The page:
(Welcome to The Quarantine Stream, a new series where the /Film team shares what they’ve been watching while social distancing during the COVID-19 pandemic.)

The Movie: The Red Shoes

Where You Can Stream It: HBO Max

The Pitch: Aspiring ballerina Vicky Page (Moira Shearer, in her feature debut) catches the eye of ballet impresario Boris Lermontov (Anton Walbrook), who chooses her as his next muse after his prima ballerina quits his ballet company to get married. But when Vicky falls in love with Lermontov’s rising composer Julian Craster (Marius Goring) during the rehearsals for her debut as lead dancer in The Red Shoes, the ballerina begins to crack under the pressure to choose between her two passions: art or romance.

Why It’s Essential Quarantine Viewing: There’s no question that The Red Shoes is one of the most gorgeous Technicolor films to ever grace the screen. Shot in three-strip Technicolor, a process that’s no longer used because of expense and technical complexity, The Red Shoes blazes with color and light and vibrancy to the point of being intoxicating. It culminates in the film’s famous 17-minute ballet sequence, an impressionistic piece of fantasia that would go on to inspire Gene Kelly’s ballet sequences in Singin’ in the Rain and An American in Paris, and mark a cinematic high for director-writer duo Powell and Pressburger.

“Why do you want to dance?” Lermontov asks Vicky at a post-show party, after Vicky’s aunt tries to orchestrate an opportunity for her to dance in front of the ballet impresario. “Why do you want to live?” she replies. “Well, I don’t know exactly why, but…I must,” a taken aback Lermontov says. “That’s my answer too,” Vicky quickly replies, instantly making an impression on the jaded genius.

It’s a conversation that sets up the film’s grand ideas of artistic passion, and how quickly it can snowball into an all-consuming obsession with fatal consequences. The Red Shoes is the kind of epic tragedy that befits the Hans Christian Anderson fairy tale that inspired it, but in Powell and Pressburger’s glorious Technicolor vision, it feels fresh, thrilling, and exhilaratingly cinematic.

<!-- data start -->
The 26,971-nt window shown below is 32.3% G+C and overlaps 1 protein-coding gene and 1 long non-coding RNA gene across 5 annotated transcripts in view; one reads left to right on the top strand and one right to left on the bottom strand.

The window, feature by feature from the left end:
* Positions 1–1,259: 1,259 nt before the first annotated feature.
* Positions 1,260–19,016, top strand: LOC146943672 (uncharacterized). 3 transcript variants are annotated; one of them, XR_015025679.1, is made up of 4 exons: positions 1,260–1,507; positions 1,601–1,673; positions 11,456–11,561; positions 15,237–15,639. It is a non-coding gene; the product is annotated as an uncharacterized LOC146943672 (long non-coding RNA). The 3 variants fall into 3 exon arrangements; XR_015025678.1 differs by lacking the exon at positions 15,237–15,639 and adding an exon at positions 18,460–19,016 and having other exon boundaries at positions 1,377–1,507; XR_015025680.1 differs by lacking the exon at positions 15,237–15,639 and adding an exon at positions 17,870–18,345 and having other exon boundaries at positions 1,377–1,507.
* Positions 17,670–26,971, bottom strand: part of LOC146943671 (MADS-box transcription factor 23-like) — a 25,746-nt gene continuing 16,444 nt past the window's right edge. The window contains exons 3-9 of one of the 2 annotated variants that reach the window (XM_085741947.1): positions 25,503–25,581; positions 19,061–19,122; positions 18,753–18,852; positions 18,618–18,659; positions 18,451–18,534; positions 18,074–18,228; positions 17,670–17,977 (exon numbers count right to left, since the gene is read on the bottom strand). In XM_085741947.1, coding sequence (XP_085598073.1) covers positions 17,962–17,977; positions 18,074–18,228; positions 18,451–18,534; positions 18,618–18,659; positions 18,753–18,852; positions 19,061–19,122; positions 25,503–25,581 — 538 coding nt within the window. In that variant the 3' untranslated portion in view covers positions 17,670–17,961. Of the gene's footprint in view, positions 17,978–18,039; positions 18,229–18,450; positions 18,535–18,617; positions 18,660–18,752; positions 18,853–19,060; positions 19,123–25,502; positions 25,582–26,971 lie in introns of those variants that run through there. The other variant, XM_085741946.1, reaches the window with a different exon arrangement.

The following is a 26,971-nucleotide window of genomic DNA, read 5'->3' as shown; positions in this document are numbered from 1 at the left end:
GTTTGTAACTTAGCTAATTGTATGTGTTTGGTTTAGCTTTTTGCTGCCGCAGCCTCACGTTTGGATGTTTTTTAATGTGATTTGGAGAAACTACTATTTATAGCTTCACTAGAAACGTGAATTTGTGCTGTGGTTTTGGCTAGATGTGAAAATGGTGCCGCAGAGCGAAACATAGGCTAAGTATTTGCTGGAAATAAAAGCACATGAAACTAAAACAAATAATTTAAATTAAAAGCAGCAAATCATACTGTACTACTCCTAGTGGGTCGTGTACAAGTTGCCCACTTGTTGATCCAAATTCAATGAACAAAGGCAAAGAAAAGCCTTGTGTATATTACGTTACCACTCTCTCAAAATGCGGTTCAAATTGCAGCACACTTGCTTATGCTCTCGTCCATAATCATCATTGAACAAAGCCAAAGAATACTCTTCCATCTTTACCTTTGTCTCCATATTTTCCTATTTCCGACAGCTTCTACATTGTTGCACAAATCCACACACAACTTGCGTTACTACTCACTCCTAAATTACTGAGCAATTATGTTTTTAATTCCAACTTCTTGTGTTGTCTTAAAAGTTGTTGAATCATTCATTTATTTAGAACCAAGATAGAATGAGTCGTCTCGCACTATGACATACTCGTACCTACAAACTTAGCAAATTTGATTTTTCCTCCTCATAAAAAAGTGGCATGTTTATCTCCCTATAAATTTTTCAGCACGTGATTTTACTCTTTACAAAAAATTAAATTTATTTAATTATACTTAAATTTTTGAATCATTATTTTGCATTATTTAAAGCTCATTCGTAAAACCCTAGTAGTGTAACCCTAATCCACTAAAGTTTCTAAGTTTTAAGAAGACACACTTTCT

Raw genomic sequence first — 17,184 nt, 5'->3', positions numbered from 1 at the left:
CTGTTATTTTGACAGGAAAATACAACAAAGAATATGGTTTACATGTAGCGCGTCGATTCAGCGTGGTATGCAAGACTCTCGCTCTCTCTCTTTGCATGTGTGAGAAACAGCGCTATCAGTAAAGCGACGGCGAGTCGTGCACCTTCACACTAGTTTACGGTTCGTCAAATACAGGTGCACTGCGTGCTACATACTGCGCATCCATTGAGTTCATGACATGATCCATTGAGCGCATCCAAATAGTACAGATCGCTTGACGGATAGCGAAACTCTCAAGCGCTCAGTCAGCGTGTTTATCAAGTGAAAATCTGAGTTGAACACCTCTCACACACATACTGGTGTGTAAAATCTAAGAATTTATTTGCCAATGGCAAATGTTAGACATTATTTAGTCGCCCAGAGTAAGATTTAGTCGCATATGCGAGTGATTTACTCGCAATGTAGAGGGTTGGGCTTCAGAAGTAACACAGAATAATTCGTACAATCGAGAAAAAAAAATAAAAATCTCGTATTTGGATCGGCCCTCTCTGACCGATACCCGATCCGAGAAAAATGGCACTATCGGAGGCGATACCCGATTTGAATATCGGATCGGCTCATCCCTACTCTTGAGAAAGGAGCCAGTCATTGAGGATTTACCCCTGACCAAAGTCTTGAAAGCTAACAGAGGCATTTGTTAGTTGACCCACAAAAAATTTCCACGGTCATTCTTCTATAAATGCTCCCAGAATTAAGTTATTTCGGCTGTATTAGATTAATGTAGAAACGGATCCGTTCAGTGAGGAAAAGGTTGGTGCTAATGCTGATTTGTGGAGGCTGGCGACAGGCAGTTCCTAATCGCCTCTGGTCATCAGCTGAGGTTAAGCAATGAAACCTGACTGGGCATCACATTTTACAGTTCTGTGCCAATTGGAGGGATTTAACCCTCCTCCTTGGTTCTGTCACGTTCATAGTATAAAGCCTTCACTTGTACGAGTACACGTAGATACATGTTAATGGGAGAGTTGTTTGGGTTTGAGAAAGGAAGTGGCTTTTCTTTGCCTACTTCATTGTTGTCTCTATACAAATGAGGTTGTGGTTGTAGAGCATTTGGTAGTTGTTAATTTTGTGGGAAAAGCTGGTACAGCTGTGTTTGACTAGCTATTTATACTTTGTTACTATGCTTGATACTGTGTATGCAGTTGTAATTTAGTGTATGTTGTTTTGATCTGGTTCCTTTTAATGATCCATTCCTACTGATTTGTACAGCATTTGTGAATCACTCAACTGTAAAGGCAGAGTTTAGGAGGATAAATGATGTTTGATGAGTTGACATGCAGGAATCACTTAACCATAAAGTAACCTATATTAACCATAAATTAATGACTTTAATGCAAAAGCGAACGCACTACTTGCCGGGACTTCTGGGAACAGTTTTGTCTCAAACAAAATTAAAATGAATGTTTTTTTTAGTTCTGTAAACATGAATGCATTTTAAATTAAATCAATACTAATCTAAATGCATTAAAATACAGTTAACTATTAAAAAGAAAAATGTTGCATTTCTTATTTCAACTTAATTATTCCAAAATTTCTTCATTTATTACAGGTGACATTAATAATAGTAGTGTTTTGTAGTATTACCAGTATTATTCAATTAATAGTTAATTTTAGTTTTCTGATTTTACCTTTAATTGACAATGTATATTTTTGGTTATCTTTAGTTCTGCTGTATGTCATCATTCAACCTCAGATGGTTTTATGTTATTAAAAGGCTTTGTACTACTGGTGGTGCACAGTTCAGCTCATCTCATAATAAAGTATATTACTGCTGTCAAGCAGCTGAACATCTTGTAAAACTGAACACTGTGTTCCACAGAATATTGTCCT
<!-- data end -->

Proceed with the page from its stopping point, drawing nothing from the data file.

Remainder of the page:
The central conflict in The Red Shoes is that of classic melodrama: duty or love? Career or family? Ambition or a life as “a faithful housewife with a crowd of screaming children and finish with dancing forever,” as Lermontov so cruelly puts it to Vicky while attempting to convince her to return to dance the lead part in The Red Shoes. A harsh reality for a woman in the 1940s, but an extreme vision of those who are wholly dedicated to their craft.

Written, directed, and produced by Michael Powell and Emeric Pressburger, the duo behind Black Narcissus and other British classics, The Red Shoes is considered one of their greatest achievements: an ode to artistic ambition and a display of the intensity and artistry of dance that is still unmatched today. While its themes and twisted view of the pursuit of art would be touched on and expanded upon by other filmmakers (Darren Aronofsky’s Black Swan in particular comes to mind), The Red Shoes is still unrivaled in its ecstatic command of color, and is the apex of what Technicolor could be.

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